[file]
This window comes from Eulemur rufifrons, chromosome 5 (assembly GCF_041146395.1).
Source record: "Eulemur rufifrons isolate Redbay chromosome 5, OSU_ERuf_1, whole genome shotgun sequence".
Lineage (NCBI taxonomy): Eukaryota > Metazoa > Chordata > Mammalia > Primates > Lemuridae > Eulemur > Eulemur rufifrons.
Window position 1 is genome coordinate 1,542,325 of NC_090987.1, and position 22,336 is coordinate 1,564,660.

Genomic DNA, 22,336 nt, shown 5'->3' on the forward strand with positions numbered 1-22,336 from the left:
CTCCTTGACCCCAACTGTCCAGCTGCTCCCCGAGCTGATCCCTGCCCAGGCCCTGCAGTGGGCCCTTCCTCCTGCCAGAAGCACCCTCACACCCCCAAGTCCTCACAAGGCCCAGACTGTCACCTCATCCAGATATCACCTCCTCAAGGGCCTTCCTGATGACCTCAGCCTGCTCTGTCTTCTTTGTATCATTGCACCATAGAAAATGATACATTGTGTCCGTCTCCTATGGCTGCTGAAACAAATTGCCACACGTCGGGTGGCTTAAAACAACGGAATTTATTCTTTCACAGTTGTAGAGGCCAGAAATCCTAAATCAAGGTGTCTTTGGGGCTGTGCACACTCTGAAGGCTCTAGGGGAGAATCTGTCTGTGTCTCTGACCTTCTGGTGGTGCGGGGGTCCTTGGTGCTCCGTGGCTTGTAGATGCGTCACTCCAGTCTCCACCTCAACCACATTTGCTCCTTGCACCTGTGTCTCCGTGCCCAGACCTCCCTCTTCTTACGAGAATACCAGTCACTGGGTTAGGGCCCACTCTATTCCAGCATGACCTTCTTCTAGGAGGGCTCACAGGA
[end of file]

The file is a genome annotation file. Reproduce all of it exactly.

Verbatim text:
This window comes from Eulemur rufifrons, chromosome 5 (assembly GCF_041146395.1).
Source record: "Eulemur rufifrons isolate Redbay chromosome 5, OSU_ERuf_1, whole genome shotgun sequence".
Lineage (NCBI taxonomy): Eukaryota > Metazoa > Chordata > Mammalia > Primates > Lemuridae > Eulemur > Eulemur rufifrons.
Window position 1 is genome coordinate 1,542,325 of NC_090987.1, and position 22,336 is coordinate 1,564,660.

Genomic DNA, 22,336 nt, shown 5'->3' on the forward strand with positions numbered 1-22,336 from the left:
CTCCTTGACCCCAACTGTCCAGCTGCTCCCCGAGCTGATCCCTGCCCAGGCCCTGCAGTGGGCCCTTCCTCCTGCCAGAAGCACCCTCACACCCCCAAGTCCTCACAAGGCCCAGACTGTCACCTCATCCAGATATCACCTCCTCAAGGGCCTTCCTGATGACCTCAGCCTGCTCTGTCTTCTTTGTATCATTGCACCATAGAAAATGATACATTGTGTCCGTCTCCTATGGCTGCTGAAACAAATTGCCACACGTCGGGTGGCTTAAAACAACGGAATTTATTCTTTCACAGTTGTAGAGGCCAGAAATCCTAAATCAAGGTGTCTTTGGGGCTGTGCACACTCTGAAGGCTCTAGGGGAGAATCTGTCTGTGTCTCTGACCTTCTGGTGGTGCGGGGGTCCTTGGTGCTCCGTGGCTTGTAGATGCGTCACTCCAGTCTCCACCTCAACCACATTTGCTCCTTGCACCTGTGTCTCCGTGCCCAGACCTCCCTCTTCTTACGAGAATACCAGTCACTGGGTTAGGGCCCACTCTATTCCAGCATGACCTTCTTCTAGGAGGGCTCACAGGA